The output of the transistor switching circuit TR-14 may be applied via a conductor 134 to other equipment external to the video camera unit to provide additional auxiliary controls. For example, this output may be used to control doors opening into the area where the camera is located or to control the lights in the area. Transistor switching circuit TR-14 actuates the auxiliary controls when the input voltage at point 100 equals or slightly exceeds 24 volts.
Referring to FIG. 6, an additional control circuit may be provided which serves to automatically position the camera in a plurality of predetermined positions designated A through F. The position control circuit includes a plurality of switching circuits SW-15 through SW-21, lockout circuits LO-16 through LO-21, and transistor switching circuits TR-15 through TR-21. Each zener diode of switching circuits SW-15 through SW-21 is coupled to a common input point 140 which receives voltage signals via a conductor 142 from the input circuit. The DC operating voltage produced by full wave rectifier circuit 64 is applied via resistance 66 to input point 140 and is also employed as a bias for the transistor switching circuits via bipolar transistor 68.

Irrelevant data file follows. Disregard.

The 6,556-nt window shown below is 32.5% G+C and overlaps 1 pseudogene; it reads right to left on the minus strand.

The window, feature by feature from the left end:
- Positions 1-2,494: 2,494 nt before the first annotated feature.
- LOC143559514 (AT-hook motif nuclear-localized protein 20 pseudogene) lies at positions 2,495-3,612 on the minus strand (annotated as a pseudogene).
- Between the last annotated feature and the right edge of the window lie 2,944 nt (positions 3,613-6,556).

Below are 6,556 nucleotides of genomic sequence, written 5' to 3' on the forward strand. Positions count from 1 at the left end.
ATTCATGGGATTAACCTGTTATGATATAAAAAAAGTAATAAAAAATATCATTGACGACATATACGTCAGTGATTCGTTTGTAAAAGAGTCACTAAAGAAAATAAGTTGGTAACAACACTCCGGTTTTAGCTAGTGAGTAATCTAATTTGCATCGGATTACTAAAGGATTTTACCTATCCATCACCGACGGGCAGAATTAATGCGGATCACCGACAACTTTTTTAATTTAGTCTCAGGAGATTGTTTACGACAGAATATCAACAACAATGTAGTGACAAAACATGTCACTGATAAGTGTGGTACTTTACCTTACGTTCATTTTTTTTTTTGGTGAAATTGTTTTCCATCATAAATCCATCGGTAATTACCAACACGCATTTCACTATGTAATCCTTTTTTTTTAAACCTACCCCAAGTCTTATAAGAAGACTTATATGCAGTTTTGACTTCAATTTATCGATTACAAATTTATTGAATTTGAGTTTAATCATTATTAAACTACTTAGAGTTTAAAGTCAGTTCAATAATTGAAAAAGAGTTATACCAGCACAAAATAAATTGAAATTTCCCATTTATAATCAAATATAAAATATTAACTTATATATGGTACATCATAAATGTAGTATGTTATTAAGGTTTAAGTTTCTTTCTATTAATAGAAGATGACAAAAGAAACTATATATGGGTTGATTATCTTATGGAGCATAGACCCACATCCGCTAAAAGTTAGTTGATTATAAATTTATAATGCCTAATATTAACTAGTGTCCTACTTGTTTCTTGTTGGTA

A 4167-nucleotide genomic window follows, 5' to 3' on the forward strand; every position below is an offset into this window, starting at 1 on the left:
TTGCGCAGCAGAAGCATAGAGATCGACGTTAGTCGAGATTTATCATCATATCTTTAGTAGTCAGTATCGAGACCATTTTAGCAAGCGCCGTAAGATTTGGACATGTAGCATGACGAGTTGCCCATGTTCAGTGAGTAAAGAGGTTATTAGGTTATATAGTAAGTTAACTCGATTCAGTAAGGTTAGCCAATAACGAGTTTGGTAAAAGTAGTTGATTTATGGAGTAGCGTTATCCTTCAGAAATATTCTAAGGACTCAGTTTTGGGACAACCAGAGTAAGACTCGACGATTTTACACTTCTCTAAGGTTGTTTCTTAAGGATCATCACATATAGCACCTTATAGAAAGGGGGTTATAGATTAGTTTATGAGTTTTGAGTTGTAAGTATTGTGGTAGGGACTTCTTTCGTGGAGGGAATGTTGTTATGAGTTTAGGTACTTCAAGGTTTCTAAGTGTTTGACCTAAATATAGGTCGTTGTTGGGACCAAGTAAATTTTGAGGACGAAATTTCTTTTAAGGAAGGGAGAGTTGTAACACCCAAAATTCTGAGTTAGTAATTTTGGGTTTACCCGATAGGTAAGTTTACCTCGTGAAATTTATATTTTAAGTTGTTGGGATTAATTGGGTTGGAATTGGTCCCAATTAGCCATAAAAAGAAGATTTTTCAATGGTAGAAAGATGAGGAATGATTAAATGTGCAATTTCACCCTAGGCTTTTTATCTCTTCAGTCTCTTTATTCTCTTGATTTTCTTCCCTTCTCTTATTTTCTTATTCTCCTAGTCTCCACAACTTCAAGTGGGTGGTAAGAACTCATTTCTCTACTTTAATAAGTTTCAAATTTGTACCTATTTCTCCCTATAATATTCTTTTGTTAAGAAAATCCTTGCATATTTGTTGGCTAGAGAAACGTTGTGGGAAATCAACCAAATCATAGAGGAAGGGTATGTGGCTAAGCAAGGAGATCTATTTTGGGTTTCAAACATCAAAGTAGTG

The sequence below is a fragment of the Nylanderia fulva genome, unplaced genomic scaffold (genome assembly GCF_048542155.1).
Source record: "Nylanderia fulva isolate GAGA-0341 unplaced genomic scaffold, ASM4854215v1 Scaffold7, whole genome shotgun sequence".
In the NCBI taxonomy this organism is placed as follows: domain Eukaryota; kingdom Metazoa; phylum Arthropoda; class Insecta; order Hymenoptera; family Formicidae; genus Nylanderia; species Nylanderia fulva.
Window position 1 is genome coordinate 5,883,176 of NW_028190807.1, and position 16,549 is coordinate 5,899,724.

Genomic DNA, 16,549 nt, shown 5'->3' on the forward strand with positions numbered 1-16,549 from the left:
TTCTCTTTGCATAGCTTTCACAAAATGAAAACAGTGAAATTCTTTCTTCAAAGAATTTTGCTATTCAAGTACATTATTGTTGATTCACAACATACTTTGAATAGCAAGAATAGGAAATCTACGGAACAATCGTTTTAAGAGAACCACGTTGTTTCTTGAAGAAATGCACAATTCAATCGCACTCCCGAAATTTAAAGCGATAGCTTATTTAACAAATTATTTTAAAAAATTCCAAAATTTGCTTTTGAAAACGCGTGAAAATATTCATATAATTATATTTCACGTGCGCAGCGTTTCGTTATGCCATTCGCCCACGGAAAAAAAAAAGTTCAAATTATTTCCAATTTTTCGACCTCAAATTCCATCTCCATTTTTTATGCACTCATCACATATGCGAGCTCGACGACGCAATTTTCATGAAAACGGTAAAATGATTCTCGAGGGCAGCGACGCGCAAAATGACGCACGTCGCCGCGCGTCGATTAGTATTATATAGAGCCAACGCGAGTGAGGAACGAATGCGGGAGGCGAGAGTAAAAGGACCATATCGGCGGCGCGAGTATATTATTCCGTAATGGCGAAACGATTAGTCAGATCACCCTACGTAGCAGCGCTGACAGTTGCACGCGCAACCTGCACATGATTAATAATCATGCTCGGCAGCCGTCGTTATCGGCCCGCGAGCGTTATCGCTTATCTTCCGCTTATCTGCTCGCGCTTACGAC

In the position control circuit of FIG. 6, position sensing switch 26 corresponding to position A is coupled to the input electrode of a SCR 150 having its gate electrode coupled to the output of transistor switching circuit TR-15 and its output electrode coupled via a diode 152 to a control conductor 154. Similarly, position sensing switch 28 corresponding to position B is coupled to a corresponding SCR 150 and diode 152 associated with transistor switching circuit TR-16. Additional magnetically operated position sensing switches 156 and 158 corresponding to positions C and D, respectively, are each connected to a corresponding SCR 150 and diode 152 associated with transistor switching circuits TR-17 and TR-18, respectively. Preferably, position sensing switches 26, 28, 156 and 158 are normally closed. Control conductor 154 is coupled via a conductor 160 to a SCR 162 (FIG. 5) which is connected to normally closed microswitch 32 to automatically move the camera downward when position A, B, C or D is selected.